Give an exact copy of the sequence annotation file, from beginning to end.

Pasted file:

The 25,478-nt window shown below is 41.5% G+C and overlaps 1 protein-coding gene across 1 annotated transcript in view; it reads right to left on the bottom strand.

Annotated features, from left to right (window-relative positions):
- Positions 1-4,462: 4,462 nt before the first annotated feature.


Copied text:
The 25,478-nt window shown below is 41.5% G+C and overlaps 1 protein-coding gene across 1 annotated transcript in view; it reads right to left on the bottom strand.

Annotated features, from left to right (window-relative positions):
- Positions 1-4,462: 4,462 nt before the first annotated feature.